Little Millet

Little millet is one among the many minor millets grown in India. Its grains are smaller in size compared to the other millets, hence the name little. Its scientific name is Panicum Sumatrense belonging to the Poaceae family. Little millet is commonly grown throughout India. Cultivation of particularly seen in the tribal belt of Madhya Pradesh, Chhattisgarh and Andhra Pradesh. Throughout the country this local millet is known by many names including Kutki in Hindi, Saame in Kannada, Saave in Kannada, Chama in Malayalam, Saamai in Tamil, Samalu in Telugu, Sava in Marathi and Suan in Oriya.

Little millet is versatile and resilient crop that is known to withstand adverse argo-climatic conditions including dry weathers with droughts and floods with water logging. This quality also promotes sustainability and guarantees profitable yield for crops in arid regions with low nutritional resources and increased food demands.

The exceptional nutritional profile with high protein and increased percentages of good fats has marked this millet to be beneficial for growing children and adults with lifestyle disorders. It’s an excellent source of fiber aiding in good gut health and improving symptoms of irritable bowel syndrome and constipation. The high number of nutraceuticals in this millet also promotes heart health and supports prevention of cardiovascular diseases.

Nutritional composition of little millet per 100g (IFCT 2017)

Energy346 kcals
Protein10.13 g
Fat3.8 g
Fiber7.7 g
Calcium16 mg
Iron1.2 mg

Energy: The high energy content of little millet is comparable to rice and wheat. With an additional benefit from complex carbohydrates and dietary fiber content in little millet, it can be meritoriously employed in managing diabetes, inducing a lower glycaemic response, and stabilizing blood sugar level. The presence of complex carbohydrates also keeps us full for a longer time and acts as a good weight-loss food. Little millets are packed with dietary fibers (7.72 %), resistant starch and slowly digestible starch, and therefore are ideal for patients with metabolic disorders.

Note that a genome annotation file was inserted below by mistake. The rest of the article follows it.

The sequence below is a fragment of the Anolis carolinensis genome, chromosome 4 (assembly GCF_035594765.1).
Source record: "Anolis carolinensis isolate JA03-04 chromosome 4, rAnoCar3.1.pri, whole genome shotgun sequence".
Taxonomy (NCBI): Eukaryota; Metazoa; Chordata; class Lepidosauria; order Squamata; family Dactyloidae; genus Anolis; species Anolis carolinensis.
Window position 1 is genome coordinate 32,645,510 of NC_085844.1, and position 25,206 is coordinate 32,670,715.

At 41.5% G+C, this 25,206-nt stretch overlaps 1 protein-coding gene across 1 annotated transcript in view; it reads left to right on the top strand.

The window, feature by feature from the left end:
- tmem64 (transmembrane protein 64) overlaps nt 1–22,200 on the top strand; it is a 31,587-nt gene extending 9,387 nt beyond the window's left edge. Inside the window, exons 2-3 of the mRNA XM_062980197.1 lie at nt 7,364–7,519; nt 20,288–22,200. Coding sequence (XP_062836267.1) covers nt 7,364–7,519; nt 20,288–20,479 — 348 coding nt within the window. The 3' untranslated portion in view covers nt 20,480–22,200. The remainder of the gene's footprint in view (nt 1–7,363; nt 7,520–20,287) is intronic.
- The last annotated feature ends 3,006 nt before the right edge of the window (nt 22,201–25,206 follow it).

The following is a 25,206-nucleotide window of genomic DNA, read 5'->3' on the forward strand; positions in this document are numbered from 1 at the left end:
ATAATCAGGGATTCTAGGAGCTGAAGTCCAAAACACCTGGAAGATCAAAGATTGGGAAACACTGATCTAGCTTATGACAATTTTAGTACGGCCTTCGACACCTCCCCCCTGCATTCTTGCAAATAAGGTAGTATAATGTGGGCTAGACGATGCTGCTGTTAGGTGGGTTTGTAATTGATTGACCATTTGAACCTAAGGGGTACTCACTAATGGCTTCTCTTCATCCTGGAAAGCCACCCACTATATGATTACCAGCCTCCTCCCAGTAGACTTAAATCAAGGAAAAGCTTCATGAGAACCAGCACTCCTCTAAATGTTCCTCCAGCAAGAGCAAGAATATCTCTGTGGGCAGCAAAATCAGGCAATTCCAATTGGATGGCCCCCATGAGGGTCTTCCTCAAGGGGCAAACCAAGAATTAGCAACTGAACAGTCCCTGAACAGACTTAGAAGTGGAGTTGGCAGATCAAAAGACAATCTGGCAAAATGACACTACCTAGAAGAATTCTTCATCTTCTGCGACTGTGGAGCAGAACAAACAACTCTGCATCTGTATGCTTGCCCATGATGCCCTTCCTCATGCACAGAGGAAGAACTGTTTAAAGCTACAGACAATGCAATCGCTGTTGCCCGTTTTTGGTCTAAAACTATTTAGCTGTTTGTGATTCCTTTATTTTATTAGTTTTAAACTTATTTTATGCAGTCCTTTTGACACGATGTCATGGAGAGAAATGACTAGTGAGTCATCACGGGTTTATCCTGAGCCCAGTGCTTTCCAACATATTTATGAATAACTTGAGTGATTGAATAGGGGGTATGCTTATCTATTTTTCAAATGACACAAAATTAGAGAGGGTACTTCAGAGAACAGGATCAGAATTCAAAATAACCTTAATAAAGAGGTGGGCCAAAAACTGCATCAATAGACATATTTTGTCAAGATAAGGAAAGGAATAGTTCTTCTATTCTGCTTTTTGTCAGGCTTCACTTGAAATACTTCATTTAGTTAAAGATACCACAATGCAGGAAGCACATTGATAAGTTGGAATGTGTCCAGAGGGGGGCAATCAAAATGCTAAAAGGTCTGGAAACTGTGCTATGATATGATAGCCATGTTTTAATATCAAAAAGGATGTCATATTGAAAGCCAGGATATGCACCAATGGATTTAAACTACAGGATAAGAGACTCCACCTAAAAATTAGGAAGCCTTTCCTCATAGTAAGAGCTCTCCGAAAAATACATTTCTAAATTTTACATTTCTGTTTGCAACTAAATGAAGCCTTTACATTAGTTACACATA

Protein: Little millet consists of 10.13% protein and balanced amino acids and it is a rich source of Sulphur-containing amino acids (cysteine and methionine) and lysine, which is lacking in most cereals. Thus, it is a good source of low-calorie protein, ideal for vegetarians. High concentrations of essential amino acids that are absent in predominantly rice based diets are also present in little millet. Good quality protein content in this millet promises effective absorption of essential nutrients. Owing to better quality and quantity of nutrients present in them, this millet is an effective and economical source of protein for protecting against protein deficiency disorders in developing nations.

Fats: little millet is known to contain marginal amounts of fats, although its concentration of good fats has a positive impact on the lipid profile of the body. These health benefits are also fruitful for maintaining good health and aiding in positive growth and development of children.

Vitamins and minerals: little millet is loaded with B vitamins and minerals like calcium, iron, zinc, potassium among others. Studies have proven that there is an increase in bioavailability of B vitamins on fermentation of little millet. Processed little millet is extensively utilized to prepare ready to eat foods and therapeutic formulas for battling malnutrition.

Little millets are packed with polyphenols and antioxidants compared to the other millets, which makes it fight age-related oxidative stress effectively and a powerful anti-ageing food that builds immunity. It also fights inflammation and is known to be useful for asthma patients. In recent years little millet has been introduced as a key ingredient in multi grain and gluten free flours for its added advantages of high fiber and high mineral content. This has also promoted its utilization by individuals with diabetes for its low glycemic index properties and high levels of good fats.